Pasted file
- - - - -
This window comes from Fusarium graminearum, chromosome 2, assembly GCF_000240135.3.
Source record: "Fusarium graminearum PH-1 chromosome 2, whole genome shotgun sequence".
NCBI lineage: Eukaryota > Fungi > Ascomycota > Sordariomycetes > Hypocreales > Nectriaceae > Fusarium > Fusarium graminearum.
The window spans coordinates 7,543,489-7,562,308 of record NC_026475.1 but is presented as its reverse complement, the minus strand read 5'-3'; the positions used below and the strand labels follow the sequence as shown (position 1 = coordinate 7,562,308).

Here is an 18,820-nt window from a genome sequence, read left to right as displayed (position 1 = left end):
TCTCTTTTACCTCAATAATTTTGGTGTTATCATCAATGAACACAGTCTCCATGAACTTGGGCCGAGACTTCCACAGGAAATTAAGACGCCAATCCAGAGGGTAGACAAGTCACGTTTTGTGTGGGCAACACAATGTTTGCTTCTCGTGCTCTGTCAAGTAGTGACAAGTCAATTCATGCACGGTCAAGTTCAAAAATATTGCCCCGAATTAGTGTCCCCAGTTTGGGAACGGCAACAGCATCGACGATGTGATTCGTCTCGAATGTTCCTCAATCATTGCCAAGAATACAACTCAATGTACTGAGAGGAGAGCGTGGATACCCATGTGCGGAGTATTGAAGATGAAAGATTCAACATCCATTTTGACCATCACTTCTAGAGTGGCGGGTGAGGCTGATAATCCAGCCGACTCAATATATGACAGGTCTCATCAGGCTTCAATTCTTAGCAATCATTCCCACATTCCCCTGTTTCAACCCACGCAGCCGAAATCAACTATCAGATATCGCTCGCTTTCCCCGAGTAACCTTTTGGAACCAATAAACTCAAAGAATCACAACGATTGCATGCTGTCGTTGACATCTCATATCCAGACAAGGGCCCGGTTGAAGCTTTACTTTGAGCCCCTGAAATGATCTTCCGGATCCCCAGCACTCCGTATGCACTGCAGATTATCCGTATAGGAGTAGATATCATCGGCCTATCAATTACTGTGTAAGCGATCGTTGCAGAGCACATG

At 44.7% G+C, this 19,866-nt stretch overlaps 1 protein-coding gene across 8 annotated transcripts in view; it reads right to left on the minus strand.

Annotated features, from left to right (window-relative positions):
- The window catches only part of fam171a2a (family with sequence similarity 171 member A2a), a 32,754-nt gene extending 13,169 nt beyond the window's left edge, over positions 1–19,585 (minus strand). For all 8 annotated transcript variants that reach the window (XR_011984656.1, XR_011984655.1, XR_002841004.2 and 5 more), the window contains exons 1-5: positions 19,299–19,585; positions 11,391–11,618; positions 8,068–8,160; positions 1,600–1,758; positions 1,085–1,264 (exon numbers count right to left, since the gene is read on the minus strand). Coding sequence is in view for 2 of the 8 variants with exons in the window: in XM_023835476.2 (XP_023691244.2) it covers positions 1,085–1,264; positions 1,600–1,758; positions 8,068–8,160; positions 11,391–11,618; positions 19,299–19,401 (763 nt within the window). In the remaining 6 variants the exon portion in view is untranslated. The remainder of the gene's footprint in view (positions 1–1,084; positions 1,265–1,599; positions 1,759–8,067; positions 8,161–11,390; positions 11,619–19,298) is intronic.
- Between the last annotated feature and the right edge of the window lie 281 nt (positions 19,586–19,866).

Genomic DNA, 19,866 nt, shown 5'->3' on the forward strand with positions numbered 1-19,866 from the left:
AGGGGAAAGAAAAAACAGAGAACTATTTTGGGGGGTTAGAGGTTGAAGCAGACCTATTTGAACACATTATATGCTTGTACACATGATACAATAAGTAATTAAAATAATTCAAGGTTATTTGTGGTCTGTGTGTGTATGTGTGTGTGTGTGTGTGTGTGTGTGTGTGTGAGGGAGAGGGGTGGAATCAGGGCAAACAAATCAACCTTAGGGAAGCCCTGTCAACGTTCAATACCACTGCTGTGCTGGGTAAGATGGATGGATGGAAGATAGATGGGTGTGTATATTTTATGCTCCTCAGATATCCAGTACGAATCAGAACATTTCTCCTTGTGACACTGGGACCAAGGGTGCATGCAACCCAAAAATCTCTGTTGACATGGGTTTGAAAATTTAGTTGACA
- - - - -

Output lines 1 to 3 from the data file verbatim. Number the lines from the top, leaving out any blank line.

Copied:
This window comes from Fusarium graminearum, chromosome 2, assembly GCF_000240135.3.
Source record: "Fusarium graminearum PH-1 chromosome 2, whole genome shotgun sequence".
NCBI lineage: Eukaryota > Fungi > Ascomycota > Sordariomycetes > Hypocreales > Nectriaceae > Fusarium > Fusarium graminearum.